Dangerous reef organisms
 
Dangerous reef organisms hot buttons for dangerous reef-organisms section of BIOLOGY OF CARIBBEAN CORAL REEFS website hot button for irritating chemicals section of BIOLOGY OF CARIBBEAN CORAL REEFS website hot button for bites section of BIOLOGY OF CARIBBEAN CORAL REEFS website hot button for sharp spines/bristles section of BIOLOGY OF CARIBBEAN CORAL REEFS website hot button for poisonous flesh section of BIOLOGY OF CARIBBEAN CORAL REEFS website hot button for stings section of BIOLOGY OF CARIBBEAN CORAL REEFS website

There aren't many Caribbean-reef orgnanisms that will kill you dead, but there are certainly quite a few that can hurt you. CLICK ON an icon to learn about what you should avoid.

NOTE it goes without saying that a good and careful SCUBA diver will be swimming well above the reef and will not be touching anything. For this reason, most dive-boat operators frown on their customers wearing gloves

 
 
subtitle icon for irritating chemicals part of the BIOLOGY OF CARIBBEAN CORAL REEFS website

Irritating chemicals

Not many reef animals or plants release irritating chemicals when touched, but there are a few. Most notable are certain sponges and fishes known as soapfishes.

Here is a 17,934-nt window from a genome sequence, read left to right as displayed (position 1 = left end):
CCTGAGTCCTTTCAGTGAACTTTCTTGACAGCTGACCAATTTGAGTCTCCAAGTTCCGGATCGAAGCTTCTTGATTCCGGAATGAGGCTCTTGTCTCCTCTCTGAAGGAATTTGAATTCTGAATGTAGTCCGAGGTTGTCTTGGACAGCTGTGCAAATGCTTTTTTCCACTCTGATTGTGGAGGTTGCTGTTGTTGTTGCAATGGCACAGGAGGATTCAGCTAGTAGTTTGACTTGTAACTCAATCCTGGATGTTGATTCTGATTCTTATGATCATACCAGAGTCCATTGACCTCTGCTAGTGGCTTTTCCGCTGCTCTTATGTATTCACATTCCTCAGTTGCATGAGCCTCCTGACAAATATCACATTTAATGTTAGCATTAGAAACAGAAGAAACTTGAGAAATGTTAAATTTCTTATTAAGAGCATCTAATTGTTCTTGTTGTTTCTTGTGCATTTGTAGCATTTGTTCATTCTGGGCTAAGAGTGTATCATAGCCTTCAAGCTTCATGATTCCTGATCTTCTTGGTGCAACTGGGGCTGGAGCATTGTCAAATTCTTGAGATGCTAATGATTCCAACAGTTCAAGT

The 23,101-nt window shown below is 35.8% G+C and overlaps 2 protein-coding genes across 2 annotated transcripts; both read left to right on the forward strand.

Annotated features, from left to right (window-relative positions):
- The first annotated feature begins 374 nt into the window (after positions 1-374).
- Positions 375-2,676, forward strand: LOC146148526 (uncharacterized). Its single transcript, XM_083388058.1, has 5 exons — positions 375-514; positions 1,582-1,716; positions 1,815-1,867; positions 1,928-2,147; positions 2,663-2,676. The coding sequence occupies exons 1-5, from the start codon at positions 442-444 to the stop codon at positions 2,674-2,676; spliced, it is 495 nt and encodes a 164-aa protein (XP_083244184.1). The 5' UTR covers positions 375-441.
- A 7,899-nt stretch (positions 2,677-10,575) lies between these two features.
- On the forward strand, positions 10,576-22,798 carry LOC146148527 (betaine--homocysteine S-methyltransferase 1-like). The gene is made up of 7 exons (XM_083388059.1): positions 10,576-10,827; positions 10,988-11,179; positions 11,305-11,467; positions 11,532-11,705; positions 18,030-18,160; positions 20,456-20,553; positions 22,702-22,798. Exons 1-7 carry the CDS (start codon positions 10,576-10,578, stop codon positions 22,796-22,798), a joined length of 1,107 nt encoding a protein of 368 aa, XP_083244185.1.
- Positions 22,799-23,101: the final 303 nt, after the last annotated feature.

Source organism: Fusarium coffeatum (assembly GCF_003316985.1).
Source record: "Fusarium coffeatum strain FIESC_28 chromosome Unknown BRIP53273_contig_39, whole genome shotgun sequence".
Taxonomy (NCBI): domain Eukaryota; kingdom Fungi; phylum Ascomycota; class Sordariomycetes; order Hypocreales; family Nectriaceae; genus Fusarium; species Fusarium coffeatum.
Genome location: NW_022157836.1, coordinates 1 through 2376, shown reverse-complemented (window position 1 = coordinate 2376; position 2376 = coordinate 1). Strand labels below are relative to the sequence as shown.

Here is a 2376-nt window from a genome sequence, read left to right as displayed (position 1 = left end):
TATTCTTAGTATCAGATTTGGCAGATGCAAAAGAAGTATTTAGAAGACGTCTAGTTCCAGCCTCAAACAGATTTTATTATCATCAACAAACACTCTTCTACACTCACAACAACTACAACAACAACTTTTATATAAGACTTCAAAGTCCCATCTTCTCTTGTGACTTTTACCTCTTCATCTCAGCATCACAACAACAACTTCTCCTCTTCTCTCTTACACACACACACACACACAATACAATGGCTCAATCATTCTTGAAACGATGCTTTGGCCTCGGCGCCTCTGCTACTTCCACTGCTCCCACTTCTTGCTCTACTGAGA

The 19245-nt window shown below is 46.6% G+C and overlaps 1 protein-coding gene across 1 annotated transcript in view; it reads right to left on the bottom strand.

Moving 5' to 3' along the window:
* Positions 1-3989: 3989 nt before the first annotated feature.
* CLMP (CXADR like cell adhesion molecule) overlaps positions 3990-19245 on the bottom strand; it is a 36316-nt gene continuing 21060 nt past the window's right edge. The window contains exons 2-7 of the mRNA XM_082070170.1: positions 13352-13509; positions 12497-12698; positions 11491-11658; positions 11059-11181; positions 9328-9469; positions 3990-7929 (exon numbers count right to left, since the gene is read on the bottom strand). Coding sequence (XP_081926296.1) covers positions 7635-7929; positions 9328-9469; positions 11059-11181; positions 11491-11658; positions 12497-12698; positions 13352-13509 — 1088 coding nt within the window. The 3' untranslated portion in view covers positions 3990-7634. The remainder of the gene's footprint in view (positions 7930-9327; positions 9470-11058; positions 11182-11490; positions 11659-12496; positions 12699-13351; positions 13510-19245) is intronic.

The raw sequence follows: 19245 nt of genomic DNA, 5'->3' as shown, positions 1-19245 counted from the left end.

seahorse dive leader in the BIOLOGY OF CARIBBEAN CORAL REEFS website photograph of a sponge and coral taken from a video

"Only a few reef invertebrates can hurt you simply by release of chemicals, but a couple of sponges can do it.  Not this barrel sponge, it’s okay…although you can see that the brain coral really really doesn’t like the sponge, and the dislike seems to be mutual!" - Turks & Caicos 2003

NOTE Xestospongia muta

 

 
  A certain type of sponge, Neofibularia nolitangere, known aptly as "touch-me-not" sponges, have chemicals in their tissues that can burn, cause blisters, and lead to flaking of the skin. The degree of sensitivity to the sponge depends upon the person. The sponge is common in the Caribbean area.
  photographs of touch-me-not sponges Neofibularia nolitangere
 
 
treatment for sponge burns

1. wash the afflicted area gently with soap and water.
2. apply cold packs if necessary to reduce inflammation.

 
 

photograph of a soapfish with several cleaner fishes
Soapfishes produce a purportedly toxic mucous coating on their skin, but whether its defensive effect is through touch or consumption is not clear, nor is it clear whether the mucus has any effect on humans. However, the presence of a soapfish in an aquarium tank may be detrimental to the health of other fishes.

 

 

Toxic mucus or not, it's business as usual
for these cleaner gobies Gobiosoma sp. and
their client soapfish Rypticus saponaceus 0.4X

 
 
seahorse dive leader in the BIOLOGY OF CARIBBEAN CORAL REEFS website photograph of a soapfish taken from a video

"Well, isn't this typical, a soapfish lying on its side. What, no-one to irritate?" - Little Cayman 2001

NOTE Rypticus saponaceus

 
 
treatment for soapfish mucus 1. includes having a nice bath!
 
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